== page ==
Mahler V

56" x 53.5"
acrylic on Canvas
In Paula Arciniega's 'Mahler V,' the canvas resonates with the triumphant echoes of the symphony's opening trumpet call, a bold motif heralding the sun's ascent. Inspired by Mahler's melodic reference to the 'rising sun' from Rückert's poignant poetry, and with a nod to the Kindertotenlieder, 'Mahler V' weaves a vibrant tapestry of light and shadow. The trumpet's call, translated visually, becomes a beacon of hope and renewal, symbolizing the enduring brilliance that transcends personal sorrows.

Paula Arciniega's artistic prowess shines in 'Mahler V,' a testament to her ability to translate the majestic sounds of Mahler's composition into a visual masterpiece. The painting beckons viewers to immerse themselves in its dynamic interplay of color and form, echoing the symphony's melodic themes. Each brushstroke captures the essence of the 'rising sun,' inviting contemplation of the transformative power embedded within the symphony's enduring brilliance.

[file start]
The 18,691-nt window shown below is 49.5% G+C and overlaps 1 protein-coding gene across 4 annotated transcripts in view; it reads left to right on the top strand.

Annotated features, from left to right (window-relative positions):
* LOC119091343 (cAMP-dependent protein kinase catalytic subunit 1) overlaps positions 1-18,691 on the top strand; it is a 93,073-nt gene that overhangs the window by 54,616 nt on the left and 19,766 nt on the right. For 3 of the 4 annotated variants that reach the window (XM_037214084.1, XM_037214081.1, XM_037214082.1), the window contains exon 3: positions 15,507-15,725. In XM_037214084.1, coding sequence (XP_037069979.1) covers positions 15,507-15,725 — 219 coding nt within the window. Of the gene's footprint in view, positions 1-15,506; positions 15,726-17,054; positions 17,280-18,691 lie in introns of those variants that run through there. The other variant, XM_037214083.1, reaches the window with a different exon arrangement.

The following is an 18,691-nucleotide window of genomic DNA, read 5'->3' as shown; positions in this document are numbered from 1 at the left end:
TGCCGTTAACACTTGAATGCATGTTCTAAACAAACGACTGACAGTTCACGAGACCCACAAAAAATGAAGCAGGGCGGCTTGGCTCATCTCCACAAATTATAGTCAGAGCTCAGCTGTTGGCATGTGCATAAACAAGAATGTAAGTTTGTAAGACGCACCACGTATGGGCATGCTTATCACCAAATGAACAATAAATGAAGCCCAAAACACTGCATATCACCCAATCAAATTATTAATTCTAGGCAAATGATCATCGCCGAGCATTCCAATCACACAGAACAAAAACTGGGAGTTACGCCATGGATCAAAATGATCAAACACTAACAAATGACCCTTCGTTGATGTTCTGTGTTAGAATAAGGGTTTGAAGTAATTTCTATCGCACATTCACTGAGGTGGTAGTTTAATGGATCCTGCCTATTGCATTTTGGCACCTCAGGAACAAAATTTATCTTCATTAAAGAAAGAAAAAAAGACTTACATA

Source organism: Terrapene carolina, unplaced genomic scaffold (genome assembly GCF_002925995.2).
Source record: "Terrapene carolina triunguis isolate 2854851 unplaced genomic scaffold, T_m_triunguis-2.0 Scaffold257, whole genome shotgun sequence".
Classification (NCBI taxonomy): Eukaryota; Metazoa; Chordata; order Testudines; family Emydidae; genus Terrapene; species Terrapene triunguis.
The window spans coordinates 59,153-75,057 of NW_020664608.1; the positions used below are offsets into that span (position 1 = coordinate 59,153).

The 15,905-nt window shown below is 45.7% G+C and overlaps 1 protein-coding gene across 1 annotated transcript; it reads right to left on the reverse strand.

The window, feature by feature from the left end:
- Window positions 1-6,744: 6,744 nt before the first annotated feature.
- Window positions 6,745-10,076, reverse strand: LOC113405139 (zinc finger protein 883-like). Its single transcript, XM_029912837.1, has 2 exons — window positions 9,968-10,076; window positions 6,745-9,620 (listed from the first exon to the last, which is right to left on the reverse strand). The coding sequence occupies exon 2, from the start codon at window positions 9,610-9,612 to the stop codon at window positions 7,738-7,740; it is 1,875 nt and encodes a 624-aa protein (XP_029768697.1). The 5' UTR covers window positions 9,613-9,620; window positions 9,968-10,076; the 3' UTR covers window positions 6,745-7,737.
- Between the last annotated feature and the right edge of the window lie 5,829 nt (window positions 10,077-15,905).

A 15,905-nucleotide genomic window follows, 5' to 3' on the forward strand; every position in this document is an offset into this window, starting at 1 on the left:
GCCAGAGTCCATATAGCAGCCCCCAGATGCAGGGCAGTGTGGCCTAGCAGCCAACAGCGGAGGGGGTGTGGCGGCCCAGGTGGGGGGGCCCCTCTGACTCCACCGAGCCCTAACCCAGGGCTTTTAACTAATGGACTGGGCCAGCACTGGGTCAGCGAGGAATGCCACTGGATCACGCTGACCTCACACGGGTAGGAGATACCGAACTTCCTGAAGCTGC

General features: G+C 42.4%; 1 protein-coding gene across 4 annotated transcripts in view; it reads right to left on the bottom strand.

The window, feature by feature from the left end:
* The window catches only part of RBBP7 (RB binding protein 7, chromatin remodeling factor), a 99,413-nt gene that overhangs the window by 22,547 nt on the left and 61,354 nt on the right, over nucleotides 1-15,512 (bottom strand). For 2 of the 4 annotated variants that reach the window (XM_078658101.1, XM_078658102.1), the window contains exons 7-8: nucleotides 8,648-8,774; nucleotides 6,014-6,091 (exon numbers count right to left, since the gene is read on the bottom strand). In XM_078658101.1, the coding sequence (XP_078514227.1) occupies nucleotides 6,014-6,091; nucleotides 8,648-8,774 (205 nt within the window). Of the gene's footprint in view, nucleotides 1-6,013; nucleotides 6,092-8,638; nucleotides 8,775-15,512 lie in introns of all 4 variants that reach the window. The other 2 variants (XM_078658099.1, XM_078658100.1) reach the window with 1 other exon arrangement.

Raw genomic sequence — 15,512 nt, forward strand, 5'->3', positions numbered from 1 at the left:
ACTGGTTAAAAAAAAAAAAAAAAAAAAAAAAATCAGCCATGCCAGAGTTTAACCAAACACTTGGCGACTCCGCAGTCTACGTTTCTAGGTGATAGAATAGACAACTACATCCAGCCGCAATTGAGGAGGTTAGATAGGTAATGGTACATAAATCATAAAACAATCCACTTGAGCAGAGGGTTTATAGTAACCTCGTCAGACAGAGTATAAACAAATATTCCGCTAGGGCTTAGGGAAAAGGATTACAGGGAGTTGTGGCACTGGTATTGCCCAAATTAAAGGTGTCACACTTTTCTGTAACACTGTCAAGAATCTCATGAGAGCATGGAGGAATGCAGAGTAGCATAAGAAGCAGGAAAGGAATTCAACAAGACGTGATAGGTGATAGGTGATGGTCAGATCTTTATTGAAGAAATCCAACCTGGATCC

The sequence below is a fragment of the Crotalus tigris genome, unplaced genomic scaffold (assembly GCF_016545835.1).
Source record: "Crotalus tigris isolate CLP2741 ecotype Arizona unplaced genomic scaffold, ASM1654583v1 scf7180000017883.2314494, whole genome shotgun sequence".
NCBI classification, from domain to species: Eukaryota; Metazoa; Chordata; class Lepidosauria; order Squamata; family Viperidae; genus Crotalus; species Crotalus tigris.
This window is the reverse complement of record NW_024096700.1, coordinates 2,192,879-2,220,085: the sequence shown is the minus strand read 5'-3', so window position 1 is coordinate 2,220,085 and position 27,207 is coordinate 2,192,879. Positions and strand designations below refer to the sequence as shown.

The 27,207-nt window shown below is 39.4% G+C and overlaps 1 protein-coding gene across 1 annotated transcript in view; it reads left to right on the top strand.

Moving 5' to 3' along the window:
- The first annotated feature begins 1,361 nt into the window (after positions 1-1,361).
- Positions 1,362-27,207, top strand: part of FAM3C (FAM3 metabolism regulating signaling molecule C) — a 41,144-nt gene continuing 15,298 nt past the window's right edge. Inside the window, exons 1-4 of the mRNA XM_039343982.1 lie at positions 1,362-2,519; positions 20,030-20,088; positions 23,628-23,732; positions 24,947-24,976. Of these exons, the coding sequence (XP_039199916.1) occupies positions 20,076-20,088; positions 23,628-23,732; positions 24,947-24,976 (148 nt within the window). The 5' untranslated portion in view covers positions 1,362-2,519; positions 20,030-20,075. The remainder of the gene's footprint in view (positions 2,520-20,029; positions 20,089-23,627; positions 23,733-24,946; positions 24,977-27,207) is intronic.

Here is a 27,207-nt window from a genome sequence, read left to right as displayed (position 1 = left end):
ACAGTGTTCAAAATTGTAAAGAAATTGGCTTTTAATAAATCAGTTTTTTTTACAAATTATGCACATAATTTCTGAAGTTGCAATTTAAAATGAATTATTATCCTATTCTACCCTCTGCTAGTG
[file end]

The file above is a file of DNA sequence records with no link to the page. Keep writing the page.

“Now the sun will rise As if nothing bad happened During the night! The tragedy only happened to me! The sun shines regardless! You must not clasp the night In your arms, You must steep it in eternal light! A little lamp went out in my home! All hail to the joyous light of the world!"

~ Friedrich Rückert (1788-1866)

Melodic Reference from Kindertotenlieder (Songs on the Death of Children, 1902) reused by Mahler in Symphony No. 5, movement 1 "Nun will die Sonn' so hell aufgehn" (Now the sun will rise as brightly)

World premiere: October 18, 1904, Cologne - conducted by the composer.
Mahler Symphony No. 5 by Gustav Mahler

Listen to the TSO's full 2013 performance of Stravinsky's The Rite of Spring: